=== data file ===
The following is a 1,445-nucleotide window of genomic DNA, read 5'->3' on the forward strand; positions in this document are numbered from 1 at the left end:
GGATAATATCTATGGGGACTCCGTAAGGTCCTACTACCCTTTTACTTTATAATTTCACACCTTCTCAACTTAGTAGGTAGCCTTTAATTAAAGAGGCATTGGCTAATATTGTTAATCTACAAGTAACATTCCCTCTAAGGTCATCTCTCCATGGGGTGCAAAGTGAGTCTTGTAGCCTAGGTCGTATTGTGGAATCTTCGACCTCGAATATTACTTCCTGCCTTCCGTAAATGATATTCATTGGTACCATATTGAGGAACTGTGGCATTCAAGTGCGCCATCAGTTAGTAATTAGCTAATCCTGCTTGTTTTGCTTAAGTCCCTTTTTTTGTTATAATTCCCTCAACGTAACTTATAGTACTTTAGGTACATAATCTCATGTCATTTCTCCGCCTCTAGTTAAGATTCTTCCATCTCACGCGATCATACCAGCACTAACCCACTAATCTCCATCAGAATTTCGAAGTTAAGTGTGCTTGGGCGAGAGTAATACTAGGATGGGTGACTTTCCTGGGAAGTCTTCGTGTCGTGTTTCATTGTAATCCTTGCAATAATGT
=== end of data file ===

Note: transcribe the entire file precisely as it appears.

The following is a 1,445-nucleotide window of genomic DNA, read 5'->3' on the forward strand; positions in this document are numbered from 1 at the left end:
GGATAATATCTATGGGGACTCCGTAAGGTCCTACTACCCTTTTACTTTATAATTTCACACCTTCTCAACTTAGTAGGTAGCCTTTAATTAAAGAGGCATTGGCTAATATTGTTAATCTACAAGTAACATTCCCTCTAAGGTCATCTCTCCATGGGGTGCAAAGTGAGTCTTGTAGCCTAGGTCGTATTGTGGAATCTTCGACCTCGAATATTACTTCCTGCCTTCCGTAAATGATATTCATTGGTACCATATTGAGGAACTGTGGCATTCAAGTGCGCCATCAGTTAGTAATTAGCTAATCCTGCTTGTTTTGCTTAAGTCCCTTTTTTTGTTATAATTCCCTCAACGTAACTTATAGTACTTTAGGTACATAATCTCATGTCATTTCTCCGCCTCTAGTTAAGATTCTTCCATCTCACGCGATCATACCAGCACTAACCCACTAATCTCCATCAGAATTTCGAAGTTAAGTGTGCTTGGGCGAGAGTAATACTAGGATGGGTGACTTTCCTGGGAAGTCTTCGTGTCGTGTTTCATTGTAATCCTTGCAATAATGT